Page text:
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In 2009, Pope Benedict XVI said this to a group of young people: “I appeal to you: bear witness to your faith through the digital world … employ these new technologies to make the Gospel known, so that the Good News of God’s infinite love for all people, will resound in new ways across our increasingly technological world!”
Michael Hyatt’s new book, Platform: Get Noticed in a Noisy World, can help the Church do exactly that. In this book, Hyatt, the former CEO and current chairman of Thomas Nelson Publishers, sets forth a step-by-step plan for using online tools and social media to win people’s attention, gain a following, and exercise influence.
Hyatt has the experience and expertise to speak as an authority. As his biography states: “He writes one of the top 800 blogs in the world (300,000+ unique visitors each month) and has more than 100,00 followers on Twitter and 11,000 friends on Facebook. His large and growing platform serves as the foundation for his successful writing, speaking, and consulting practice.”
The five major points of the book are: (1) start with “wow” (2) prepare to launch (3) build your home base (4) expand your reach and (5) engage your tribe. Although the book was primarily written to business people and entrepreneurs, the principles are easily transferable to the promotion and advancement of the Gospel.
1. Start with “Wow.” In this chapter, Hyatt discusses the “product” and how to make it compelling. He argues that the experience of the user should exceed expectation. Obviously, there is nothing more compelling than the Gospel; therefore, it is not our job to “make” it compelling, but to show that it is compelling. To that end, this chapter provides helpful insights and practical tips that could be used as we attempt to clearly present the message and teachings of the Church.
2. Prepare to Launch. Basically, the message of this chapter is: “To succeed, you need a plan.” While it is great to acknowledge God’s providence and trust him, that doesn’t excuse aimlessness or disorganization. There is nothing worldly and unspiritual about developing a good strategy. Hyatt provides action steps that any Catholic person, ministry, or organization could follow that would improve their efforts to gain attention and exercise influence.
3. Build Your Home Base. In this chapter, Hyatt shows his readers how to draw and build an online audience through blogs. To get noticed, he says, you have to consistently produce content. Whether it originates from Sacred Scripture, the Catechism of the Catholic Church, encyclicals, or wherever, the Catholic Church produces a lot of great, life-changing content. Hyatt shows us how to achieve consistency in spreading that content through blogs, and how to do it effectively, so that it reaches the maximum number of people possible.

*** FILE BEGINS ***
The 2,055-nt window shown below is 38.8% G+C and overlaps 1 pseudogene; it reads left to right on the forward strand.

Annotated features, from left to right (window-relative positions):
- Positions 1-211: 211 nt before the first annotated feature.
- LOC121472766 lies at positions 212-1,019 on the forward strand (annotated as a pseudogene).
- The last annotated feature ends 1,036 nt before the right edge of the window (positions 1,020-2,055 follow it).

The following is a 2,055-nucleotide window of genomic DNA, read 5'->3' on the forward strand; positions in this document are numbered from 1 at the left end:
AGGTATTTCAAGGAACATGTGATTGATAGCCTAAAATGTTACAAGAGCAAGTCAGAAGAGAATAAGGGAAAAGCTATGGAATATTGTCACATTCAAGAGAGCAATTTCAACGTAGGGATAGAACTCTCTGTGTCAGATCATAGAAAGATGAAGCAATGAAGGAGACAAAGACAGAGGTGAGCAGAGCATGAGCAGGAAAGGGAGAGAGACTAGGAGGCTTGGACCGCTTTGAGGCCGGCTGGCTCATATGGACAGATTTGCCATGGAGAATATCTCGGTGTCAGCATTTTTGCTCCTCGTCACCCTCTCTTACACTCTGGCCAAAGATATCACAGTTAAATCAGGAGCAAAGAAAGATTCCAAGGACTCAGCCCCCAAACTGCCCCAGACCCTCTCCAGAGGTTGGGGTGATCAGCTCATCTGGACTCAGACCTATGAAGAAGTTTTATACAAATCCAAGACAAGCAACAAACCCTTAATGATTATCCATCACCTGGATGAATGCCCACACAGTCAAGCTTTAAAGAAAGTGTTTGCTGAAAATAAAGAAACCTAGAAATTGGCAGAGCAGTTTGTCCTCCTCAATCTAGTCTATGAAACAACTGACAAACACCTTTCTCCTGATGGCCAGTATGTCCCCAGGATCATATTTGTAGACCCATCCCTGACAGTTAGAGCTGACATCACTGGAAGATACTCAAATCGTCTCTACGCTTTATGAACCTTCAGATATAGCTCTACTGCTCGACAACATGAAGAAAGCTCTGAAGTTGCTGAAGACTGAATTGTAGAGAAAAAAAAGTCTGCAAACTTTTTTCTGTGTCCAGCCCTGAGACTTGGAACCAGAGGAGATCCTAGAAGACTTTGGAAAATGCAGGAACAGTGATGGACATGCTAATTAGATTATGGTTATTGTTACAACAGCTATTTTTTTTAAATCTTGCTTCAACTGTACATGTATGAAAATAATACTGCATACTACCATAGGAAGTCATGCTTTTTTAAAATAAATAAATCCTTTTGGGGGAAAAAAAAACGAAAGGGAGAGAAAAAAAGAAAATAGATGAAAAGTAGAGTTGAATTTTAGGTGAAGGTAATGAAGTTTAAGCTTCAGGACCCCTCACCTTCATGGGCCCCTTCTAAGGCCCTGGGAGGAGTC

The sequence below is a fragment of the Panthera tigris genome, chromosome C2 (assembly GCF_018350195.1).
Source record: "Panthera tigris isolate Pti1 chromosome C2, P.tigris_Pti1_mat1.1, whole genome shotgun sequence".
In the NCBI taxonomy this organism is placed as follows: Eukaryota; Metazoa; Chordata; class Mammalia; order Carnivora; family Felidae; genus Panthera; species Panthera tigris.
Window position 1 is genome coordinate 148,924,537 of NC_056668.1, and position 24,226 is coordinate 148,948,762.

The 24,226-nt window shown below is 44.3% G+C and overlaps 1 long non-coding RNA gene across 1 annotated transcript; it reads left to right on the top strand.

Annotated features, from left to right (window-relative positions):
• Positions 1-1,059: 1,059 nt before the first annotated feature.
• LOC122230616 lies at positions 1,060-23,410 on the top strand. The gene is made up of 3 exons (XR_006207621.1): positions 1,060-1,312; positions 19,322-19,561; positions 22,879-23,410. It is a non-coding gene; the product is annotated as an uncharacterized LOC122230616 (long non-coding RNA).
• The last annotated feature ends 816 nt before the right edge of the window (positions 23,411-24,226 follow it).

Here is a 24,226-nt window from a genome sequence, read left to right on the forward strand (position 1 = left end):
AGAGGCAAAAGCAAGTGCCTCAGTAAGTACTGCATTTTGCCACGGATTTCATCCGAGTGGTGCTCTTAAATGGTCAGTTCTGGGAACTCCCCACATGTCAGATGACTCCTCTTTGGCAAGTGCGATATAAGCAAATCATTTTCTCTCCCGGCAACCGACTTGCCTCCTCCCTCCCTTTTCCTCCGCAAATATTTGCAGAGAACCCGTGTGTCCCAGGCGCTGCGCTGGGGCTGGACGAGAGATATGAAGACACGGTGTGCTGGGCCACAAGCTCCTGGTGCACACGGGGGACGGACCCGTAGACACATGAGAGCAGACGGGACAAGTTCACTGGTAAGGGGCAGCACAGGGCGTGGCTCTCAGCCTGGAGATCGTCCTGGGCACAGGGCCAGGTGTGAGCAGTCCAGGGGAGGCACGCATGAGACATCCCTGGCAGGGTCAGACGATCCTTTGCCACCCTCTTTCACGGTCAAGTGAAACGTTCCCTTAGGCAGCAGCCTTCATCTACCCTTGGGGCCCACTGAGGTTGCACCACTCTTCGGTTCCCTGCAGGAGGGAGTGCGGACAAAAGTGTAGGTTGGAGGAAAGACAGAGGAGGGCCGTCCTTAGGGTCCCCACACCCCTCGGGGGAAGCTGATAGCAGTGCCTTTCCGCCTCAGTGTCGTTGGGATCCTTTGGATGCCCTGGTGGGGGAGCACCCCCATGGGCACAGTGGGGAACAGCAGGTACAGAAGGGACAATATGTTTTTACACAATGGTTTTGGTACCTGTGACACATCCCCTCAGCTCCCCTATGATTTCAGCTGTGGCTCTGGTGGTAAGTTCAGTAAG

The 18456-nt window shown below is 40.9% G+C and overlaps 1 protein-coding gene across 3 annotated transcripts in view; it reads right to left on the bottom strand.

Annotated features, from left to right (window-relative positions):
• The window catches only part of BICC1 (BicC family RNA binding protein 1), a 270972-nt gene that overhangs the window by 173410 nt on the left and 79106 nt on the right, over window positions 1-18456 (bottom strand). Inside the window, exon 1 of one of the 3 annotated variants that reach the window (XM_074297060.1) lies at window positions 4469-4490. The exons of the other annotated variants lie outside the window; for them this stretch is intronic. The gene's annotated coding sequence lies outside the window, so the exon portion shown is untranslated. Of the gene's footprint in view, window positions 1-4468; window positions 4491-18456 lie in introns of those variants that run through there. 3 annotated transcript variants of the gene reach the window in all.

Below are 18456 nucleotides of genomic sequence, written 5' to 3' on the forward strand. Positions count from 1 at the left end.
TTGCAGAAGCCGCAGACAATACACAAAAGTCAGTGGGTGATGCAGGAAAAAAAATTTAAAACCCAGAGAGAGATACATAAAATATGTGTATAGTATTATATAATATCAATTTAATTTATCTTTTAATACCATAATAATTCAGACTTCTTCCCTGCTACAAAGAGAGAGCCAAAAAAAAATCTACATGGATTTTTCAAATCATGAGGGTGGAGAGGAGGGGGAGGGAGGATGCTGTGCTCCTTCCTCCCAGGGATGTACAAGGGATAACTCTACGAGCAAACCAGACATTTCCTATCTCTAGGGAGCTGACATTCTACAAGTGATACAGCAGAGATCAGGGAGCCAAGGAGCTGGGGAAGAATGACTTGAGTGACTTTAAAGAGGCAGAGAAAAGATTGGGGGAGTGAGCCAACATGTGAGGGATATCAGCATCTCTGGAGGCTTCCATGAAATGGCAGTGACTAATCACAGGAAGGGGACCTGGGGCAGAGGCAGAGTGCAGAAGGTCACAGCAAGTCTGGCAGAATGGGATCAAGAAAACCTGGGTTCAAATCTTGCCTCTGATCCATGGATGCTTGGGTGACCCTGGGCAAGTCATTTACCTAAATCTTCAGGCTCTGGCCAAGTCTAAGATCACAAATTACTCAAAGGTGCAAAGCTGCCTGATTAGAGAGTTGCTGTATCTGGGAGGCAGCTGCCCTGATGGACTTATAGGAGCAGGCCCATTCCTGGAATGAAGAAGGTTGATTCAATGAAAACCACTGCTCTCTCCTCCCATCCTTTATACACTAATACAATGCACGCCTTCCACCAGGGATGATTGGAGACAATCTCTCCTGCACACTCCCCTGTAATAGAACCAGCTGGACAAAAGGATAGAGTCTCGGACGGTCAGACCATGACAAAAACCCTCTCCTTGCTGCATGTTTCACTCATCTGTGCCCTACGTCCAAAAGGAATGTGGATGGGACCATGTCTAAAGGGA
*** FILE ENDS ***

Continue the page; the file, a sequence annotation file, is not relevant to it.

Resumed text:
4. Expand Your Reach. Simply put, this chapter gives the ins and outs of using social media tools like Twitter, Facebook, and LinkedIn. These tools are absolutely necessary for connecting with others and engaging in conversations that can lead to conversions. Hyatt’s chapter is simple enough for social media novices, but thorough and advanced enough to satisfy veteran users of social media.
5. Engage Your Tribe. Along with all the other experts, Hyatt recognizes that communication on the social web is not meant to be a monologue. It is a conversation. And it involves listening. In the last chapter of his book, he provides helpful information and insights for interacting with those who leave comments on your blog. In addition, he shows how to follow-up with blog readers and website visitors, and how to develop ongoing relationships. These insights can no doubt be applied to building relationships that advance the New Evangelization and bring glory to Jesus Christ.
The things people want to say on the web are as diverse and varied as the people on the web. There are sites dedicated to everything from Lay’s potato chips to Lady Gaga. And bloggers blog about everything from chivalry and cinema to politics and pot roasts. Some topics are incredibly relevant while others are profoundly trivial; yet each person thinks his favorite topic, her pet issue, is the most important thing in the world.
But the Church knows it is dedicated to what is truly the most important thing in the world: The gospel of Jesus Christ. The Holy Father urged Catholics to bear witness to our faith in the digital world. Michael Hyatt’s book, Platform, offers a way to employ new technologies to make the Gospel known.